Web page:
Janet Marie Bradley

The Three Rosas

Note:  The images below are a mix of altered photos from the book "The Three Rosas" along with photos from the origianl installation.   Please see - Links - for a preview of published book "The Three Rosas"

A brief history of The Three Rosas 

I bought some chairs on a whim and then realized that they were too decrepid for interior use.  I took them to my studio thinking that I could use them for something somewhere down the line. The chair, a useful object, is symbolic of home, rest, position and stability. I was about to move again for the umpteenth time. When our friends came to say goodbye, we built a big fire and all gathered around.  I decided to burn one the chairs as a sort of ritual. Unsure of its potential effects, I placed the chair in the center of the fire.  We watched, mesmorized by the flames, disturbed by the chairs vulnerability.  As it's skeleton was exposed, it's form spoke, telling a different story to each observer.  It burned until it no longer held words.  We couldn't take our eyes off of it.

The three remaing chairs sat next to the flames.  They would become The Three Rosas.  

In the photograph, they appear to be watching. Their meaning and symbolism as traditional chairs transforms. They are no longer chairs.  They are embryonic internal fires.  Each one of the three Rosas;  Rosa Parks, Rosa Luxembourg and Rosalind Franklin was driven.  Driven by a cause, a moment of passion, a quickening that become an action or a reaction.  Each woman had a strength fueled by an inteligence that set them apart from others.  American, Polish, English.  Three different women, three different eras, three different reasons for the sparks that ignited their fires.  The observed burning chair is  the common flame that each one of the Rosas posessed and which said;  "stand up! don't stand up! move forward! do what you need to do!".



Three Rosas.  Three women who changed history.  Funny, none of them were part of my history lessons growing up in the middle of America in the 60's and 70's.  I was introduced to each of them at different times throughout my life.  


Rosa Parks  04/02/1913 - 24/10/2005     "The First Lady of Civil Rights"

The first Rosa that I 'met' was Rosa Parks.   Known as the first lady of Civil Rights, her story is now well recorded and her name is etched in minds and hearts around the world.  She was arrested in 1955 - one year before I was born - for refusing to give up her seat on a bus in the segregated south.  Her refusal to move sparked the Montgomery bus boycott and the Civil Rights movement.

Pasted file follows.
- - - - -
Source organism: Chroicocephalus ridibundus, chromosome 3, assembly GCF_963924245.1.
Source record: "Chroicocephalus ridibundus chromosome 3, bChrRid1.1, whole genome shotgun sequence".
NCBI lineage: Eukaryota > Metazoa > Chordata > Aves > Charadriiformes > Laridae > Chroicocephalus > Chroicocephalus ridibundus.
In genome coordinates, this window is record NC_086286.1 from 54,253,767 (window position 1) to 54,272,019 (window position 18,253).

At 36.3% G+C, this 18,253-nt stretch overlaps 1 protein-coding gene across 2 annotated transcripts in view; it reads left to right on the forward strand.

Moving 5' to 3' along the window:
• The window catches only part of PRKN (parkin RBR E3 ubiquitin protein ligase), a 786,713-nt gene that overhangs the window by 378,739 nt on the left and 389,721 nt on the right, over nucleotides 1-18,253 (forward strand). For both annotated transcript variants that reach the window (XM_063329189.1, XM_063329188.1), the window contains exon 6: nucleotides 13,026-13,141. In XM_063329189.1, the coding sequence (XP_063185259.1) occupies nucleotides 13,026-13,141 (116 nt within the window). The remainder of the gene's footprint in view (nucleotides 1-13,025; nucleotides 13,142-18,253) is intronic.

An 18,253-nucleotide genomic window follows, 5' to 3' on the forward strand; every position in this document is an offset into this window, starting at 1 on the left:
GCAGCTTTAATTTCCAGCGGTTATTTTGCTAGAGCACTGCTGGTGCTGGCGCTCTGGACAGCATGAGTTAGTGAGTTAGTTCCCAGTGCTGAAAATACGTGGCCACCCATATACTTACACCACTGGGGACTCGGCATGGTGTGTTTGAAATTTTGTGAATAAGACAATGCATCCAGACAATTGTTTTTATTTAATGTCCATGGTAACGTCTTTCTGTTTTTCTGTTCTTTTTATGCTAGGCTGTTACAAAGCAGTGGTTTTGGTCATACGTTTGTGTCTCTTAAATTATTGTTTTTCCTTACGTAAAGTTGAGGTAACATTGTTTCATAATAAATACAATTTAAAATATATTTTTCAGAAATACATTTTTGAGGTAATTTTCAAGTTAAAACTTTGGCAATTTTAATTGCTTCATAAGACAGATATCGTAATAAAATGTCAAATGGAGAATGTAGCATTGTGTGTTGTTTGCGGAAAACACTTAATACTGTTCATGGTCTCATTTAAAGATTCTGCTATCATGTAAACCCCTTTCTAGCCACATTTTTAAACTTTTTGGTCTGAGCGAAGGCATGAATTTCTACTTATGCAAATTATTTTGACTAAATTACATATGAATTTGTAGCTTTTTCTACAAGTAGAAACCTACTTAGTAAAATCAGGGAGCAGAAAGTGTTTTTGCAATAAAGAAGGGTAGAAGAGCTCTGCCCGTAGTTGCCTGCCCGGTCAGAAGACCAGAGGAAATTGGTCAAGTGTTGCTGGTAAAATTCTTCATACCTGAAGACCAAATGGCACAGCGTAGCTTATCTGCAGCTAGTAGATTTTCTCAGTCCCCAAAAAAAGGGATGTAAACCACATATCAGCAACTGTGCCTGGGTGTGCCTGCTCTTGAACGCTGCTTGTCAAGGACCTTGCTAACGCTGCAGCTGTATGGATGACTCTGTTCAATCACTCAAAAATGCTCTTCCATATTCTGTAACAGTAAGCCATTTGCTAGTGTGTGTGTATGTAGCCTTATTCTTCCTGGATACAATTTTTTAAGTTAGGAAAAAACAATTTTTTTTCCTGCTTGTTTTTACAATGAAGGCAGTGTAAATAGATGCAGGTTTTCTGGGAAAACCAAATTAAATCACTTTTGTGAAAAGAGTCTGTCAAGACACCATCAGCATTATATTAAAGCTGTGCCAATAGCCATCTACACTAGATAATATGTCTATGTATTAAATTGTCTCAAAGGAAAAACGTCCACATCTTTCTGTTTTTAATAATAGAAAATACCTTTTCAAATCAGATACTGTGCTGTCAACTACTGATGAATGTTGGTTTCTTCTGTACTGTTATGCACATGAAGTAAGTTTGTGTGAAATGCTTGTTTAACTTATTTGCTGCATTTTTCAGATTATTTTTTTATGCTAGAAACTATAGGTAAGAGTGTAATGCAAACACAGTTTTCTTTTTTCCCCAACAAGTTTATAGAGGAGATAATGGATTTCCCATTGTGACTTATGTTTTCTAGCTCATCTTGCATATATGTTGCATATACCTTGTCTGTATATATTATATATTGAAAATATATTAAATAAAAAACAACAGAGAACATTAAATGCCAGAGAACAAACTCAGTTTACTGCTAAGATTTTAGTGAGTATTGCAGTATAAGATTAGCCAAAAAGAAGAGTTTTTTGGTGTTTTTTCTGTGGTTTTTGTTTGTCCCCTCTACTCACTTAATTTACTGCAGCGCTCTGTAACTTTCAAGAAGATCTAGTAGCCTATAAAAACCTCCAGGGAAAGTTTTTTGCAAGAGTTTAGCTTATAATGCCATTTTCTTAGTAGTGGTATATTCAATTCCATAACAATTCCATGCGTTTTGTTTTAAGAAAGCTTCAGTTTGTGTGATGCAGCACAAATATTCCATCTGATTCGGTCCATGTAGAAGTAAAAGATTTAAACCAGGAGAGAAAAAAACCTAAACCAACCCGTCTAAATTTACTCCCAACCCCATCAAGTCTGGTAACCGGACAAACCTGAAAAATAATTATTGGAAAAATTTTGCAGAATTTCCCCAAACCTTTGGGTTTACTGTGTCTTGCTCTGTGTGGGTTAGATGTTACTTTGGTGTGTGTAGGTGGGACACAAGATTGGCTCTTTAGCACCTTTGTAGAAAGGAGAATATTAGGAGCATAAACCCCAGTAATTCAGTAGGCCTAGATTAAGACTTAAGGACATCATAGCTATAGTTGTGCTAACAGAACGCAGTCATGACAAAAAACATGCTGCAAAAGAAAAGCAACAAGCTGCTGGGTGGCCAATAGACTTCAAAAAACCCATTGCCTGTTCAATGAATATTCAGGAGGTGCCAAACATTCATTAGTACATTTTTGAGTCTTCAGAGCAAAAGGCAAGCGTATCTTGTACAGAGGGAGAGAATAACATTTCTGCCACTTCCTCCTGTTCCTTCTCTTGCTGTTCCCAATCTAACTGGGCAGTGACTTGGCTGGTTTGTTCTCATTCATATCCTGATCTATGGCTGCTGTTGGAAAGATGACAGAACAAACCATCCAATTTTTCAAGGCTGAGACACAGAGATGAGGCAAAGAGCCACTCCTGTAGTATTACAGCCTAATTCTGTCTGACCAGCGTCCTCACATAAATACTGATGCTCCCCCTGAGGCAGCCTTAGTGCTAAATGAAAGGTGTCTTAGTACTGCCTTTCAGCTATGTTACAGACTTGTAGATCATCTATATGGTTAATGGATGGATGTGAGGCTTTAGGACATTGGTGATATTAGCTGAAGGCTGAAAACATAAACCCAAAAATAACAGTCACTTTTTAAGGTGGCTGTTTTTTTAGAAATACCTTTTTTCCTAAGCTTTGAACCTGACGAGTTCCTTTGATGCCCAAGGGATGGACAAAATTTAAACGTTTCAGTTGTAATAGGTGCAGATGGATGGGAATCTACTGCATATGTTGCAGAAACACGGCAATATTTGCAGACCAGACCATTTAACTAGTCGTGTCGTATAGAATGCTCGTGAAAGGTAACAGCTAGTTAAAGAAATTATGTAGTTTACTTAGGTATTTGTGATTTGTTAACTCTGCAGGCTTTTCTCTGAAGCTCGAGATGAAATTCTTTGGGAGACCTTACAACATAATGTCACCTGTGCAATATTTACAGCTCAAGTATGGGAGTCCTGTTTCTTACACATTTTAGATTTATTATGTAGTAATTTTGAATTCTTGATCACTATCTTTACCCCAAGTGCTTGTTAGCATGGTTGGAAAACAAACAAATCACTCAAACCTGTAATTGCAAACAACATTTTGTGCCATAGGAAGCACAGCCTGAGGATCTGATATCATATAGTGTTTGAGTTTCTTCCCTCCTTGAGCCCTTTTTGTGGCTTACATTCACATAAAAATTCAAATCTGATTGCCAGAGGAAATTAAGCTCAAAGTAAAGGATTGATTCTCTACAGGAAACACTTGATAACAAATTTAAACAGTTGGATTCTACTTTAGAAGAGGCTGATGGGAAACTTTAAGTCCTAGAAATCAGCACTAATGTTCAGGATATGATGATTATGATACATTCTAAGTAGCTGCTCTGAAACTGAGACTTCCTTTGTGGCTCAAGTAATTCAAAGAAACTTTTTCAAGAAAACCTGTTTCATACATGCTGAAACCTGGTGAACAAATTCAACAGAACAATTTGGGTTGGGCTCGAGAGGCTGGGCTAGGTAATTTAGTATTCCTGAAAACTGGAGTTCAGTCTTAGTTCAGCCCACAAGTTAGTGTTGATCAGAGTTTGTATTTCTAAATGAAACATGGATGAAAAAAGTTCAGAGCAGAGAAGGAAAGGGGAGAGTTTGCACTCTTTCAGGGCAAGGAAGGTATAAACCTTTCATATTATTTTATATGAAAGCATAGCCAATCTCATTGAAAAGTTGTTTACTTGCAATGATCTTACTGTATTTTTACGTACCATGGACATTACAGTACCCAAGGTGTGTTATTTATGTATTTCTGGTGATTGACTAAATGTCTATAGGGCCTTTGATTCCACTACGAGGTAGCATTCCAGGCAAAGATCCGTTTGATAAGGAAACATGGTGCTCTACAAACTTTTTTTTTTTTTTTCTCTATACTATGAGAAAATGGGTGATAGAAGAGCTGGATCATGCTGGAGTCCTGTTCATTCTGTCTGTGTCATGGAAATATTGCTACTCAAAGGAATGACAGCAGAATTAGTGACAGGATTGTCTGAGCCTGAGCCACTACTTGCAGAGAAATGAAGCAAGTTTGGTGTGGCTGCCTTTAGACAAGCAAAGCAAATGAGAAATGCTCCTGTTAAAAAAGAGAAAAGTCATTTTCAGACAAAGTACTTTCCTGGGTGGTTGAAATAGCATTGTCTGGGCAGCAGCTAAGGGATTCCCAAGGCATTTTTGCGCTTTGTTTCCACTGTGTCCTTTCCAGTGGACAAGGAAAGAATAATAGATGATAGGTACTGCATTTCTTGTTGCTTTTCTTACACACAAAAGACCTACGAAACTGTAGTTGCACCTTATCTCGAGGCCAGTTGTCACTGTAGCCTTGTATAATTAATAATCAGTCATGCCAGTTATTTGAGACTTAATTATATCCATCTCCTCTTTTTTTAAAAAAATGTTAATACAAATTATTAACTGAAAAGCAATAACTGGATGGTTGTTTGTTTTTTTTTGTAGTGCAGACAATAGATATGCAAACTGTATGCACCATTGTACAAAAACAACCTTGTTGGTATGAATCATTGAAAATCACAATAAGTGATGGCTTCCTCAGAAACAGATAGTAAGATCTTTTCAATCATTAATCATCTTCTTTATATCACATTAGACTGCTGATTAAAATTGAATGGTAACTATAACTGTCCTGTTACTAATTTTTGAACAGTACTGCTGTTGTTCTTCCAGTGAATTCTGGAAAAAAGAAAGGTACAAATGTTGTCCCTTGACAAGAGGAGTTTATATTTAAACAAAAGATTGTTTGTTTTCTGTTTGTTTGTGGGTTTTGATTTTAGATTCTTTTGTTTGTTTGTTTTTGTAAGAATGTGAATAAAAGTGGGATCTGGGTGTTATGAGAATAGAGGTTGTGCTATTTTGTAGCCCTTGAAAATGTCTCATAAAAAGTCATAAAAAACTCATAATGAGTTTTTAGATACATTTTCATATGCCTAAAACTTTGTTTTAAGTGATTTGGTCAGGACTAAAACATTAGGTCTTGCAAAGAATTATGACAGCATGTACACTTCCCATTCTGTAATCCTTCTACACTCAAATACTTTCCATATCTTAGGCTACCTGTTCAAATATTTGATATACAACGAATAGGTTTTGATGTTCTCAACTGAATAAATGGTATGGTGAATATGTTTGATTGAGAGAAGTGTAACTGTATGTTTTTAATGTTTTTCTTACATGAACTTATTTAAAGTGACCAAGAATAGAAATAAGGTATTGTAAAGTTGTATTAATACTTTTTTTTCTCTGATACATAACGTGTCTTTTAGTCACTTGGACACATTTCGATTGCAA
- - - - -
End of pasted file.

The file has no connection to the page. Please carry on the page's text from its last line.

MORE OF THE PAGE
Rosa Luxembourg  05/03/1871 - 15/01/1919     "Rosa La Rouge"  (Rosa the Red)

Rosa Luxembourg was a Marxist theorist and philosopher.  I 'met' Rosa while studying political science at University.  I was instantly facinated with her life, her work and her tragic and untimely death.  She had an "oppositional attitude toward the authorities" which drove her to become a relentless political revolutionary in the late 19th century despite her gender and her physical limitations.  She is "a woman who has never lost her inspirational power as an original thinker and courageous activist in the first Marxist Social Democratic party and then the German revolutionary group the Sparticist League." (1)  Rosa was arrested and then murderd by her captors in 1919 in Berlin.


Rosalind Franklin  25/07/1920 - 16/04/1958   "The Dark Lady of DNA"

Rosalind Franklin was a pioneer molecular biologist and crystallographer. I was "introduced" to her while doing some research for a project on the imagery of DNA only one year ago.  My genetics professor at University, who was a woman, never mentioned her. The Cambridge tutor that I recently heard speak at Central Saint Marins in London, presented a slide of the double helix structure of DNA crediting Watson and Crick with its discovery but did not mention Rosalind Franklin.  So who was she?  She was a research scientist at King's College in London in the 1950's where her photograph of DNA using X-ray diffraction imaging led to the discovery of the double helix structure.  'Photograph 51' as it is now known was removed unethically from her lab and taken to Cambridge by Watson and Crick who were working on similar research.  This important image was the key to their "success" and subsequent Nobel Prize.  Rosalind died of Ovarian cancer in 1958 athe the age of 37 before Watson and Crick were awarded their prize in 1962.  Today, she is finally receiving the recognition that has been long overdue.

 Fire is cathartic, transformative and seductive but when its flames bow to the earth, flattening in ashen surrender, the spell is broken.  Final.  Perfect.

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  1. Gwen avatar
    Gwen May 31, 2012

    love your work and your thought process. So impressed by the amount of beautiful work you have done. Gwen

  2. Janet Bradley avatar
    Janet Bradley Jul 17, 2012

    Thank you Gwen!  Wonderful to have some feedback.  Janet

  3. marianne avatar
    marianne Sep 30, 2012

    the historical dialogue and drama surrounding the simplicity of the chairs is though provoking.

  4. Sharon Jogerst avatar
    Sharon Jogerst Jan 10, 2014

    This is amazing!!!  This ART speaks to my soul on so many levels…  Genius!!!

  5. Dina Berray avatar
    Dina Berray Mar 14, 2014

    Janet! Rather out of the loop here. None of this is a surprise to me. You are so incredibly talented and inspiring. Quite brillient as well. Miss you. Dina